Format

Send to

Choose Destination
Med Sci Sports Exerc. 2007 Nov;39(11):2044-50.

A vertical jump force test for assessing bilateral strength asymmetry in athletes.

Author information

1
Human Performance Lab, Mapei Sport Research Center, Castellanza, Varese, Italy.

Abstract

PURPOSE:

To establish the validity and reliability of a new vertical jump force test (VJFT) for the assessment of bilateral strength asymmetry in a total of 451 athletes.

METHODS:

The VJFT consists of countermovement jumps with both legs simultaneously: one on a single force platform, the other on a leveled wooden platform. Jumps with the right or the left leg on the force platform were alternated. Bilateral strength asymmetry was calculated as [(stronger leg - weaker leg)/stronger leg] x 100. A positive sign indicates a stronger right leg; a negative sign indicates a stronger left leg. Studies 1 (N = 59) and 2 (N = 41) examined the correlation between the VJFT and other tests of lower-limb bilateral strength asymmetry in male athletes. In study 3, VJFT reliability was assessed in 60 male athletes. In study 4, the effect of rehabilitation on bilateral strength asymmetry was examined in seven male and female athletes 8-12 wk after unilateral knee surgery. In study 5, normative data were determined in 313 male soccer players.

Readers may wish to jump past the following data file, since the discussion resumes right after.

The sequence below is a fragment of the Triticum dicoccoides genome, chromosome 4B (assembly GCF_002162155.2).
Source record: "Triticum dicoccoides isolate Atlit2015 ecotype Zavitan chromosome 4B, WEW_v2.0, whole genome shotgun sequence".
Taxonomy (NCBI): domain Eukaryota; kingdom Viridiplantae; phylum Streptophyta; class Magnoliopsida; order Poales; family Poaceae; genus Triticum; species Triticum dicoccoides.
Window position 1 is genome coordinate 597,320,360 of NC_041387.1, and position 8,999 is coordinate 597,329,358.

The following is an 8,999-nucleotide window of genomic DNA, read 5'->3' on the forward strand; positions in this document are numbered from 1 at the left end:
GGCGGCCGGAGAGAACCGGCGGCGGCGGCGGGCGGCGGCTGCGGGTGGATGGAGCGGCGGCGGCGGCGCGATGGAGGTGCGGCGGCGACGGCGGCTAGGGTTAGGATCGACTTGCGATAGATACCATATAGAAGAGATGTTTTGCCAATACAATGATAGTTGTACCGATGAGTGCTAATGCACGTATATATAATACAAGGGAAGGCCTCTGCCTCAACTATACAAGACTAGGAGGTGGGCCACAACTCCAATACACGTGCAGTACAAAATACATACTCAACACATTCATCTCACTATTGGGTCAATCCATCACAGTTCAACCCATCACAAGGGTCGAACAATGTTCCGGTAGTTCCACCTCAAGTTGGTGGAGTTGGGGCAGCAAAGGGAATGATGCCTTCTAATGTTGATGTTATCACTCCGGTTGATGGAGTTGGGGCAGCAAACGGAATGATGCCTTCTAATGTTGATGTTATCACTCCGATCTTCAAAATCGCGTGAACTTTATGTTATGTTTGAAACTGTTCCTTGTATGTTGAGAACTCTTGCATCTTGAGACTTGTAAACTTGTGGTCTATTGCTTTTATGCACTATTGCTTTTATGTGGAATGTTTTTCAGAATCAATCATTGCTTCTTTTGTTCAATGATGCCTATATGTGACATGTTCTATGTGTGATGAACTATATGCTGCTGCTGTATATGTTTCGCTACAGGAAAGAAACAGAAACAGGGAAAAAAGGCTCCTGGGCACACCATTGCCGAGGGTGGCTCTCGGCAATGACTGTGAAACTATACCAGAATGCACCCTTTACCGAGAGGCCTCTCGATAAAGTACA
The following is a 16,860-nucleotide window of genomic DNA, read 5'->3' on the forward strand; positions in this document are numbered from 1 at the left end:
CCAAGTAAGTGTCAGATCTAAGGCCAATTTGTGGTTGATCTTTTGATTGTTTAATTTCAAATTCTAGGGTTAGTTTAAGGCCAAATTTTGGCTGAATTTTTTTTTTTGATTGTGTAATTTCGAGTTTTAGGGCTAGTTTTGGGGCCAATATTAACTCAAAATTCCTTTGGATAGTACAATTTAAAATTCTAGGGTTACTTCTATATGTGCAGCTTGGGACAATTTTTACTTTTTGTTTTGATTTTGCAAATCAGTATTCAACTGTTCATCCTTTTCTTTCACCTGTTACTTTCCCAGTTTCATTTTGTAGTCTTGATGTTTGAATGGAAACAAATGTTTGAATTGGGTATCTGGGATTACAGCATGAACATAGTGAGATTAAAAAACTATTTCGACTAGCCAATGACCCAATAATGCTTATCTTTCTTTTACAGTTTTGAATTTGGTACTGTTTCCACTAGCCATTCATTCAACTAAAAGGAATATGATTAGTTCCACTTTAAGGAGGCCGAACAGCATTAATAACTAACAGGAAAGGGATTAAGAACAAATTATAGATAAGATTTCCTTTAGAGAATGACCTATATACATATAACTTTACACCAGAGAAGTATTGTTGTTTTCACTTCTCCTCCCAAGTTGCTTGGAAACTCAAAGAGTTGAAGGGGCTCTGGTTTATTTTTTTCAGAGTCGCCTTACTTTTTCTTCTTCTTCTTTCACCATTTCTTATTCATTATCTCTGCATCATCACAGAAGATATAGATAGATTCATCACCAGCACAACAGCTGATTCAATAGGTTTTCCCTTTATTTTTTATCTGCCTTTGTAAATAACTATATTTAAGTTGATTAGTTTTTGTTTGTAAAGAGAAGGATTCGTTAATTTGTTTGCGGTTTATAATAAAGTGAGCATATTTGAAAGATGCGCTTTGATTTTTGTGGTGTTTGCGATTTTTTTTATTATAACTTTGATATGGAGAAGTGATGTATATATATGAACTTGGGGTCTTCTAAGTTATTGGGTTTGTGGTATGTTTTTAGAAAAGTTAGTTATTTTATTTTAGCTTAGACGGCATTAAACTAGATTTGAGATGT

RESULTS:

Significant correlations were found between VJFT and both the isokinetic leg extension test (r = 0.48; 95% confidence interval, 0.26-0.66) and the isometric leg press test (r = 0.83; 0.70-0.91). VJFT test-retest intraclass correlation coefficient was 0.91 (0.85-0.94), and typical error was 2.4%. The change in mean [-0.40% (-1.25 to 0.46%)] was not substantial. Rehabilitation decreased bilateral strength asymmetry (mean +/- SD) of the athletes recovering from unilateral knee surgery from 23 +/- 3 to 10 +/- 4% (P < 0.01). The range of normal bilateral strength asymmetry (2.5th to 97.5th percentiles) was -15 to 15%.

CONCLUSIONS:

The assessment of bilateral strength asymmetry with the VJFT is valid and reliable, and it may be useful in sports medicine.

PMID:
17986914
DOI:
10.1249/mss.0b013e31814fb55c
[Indexed for MEDLINE]

Supplemental Content

Full text links

Icon for Wolters Kluwer
Loading ...
Support Center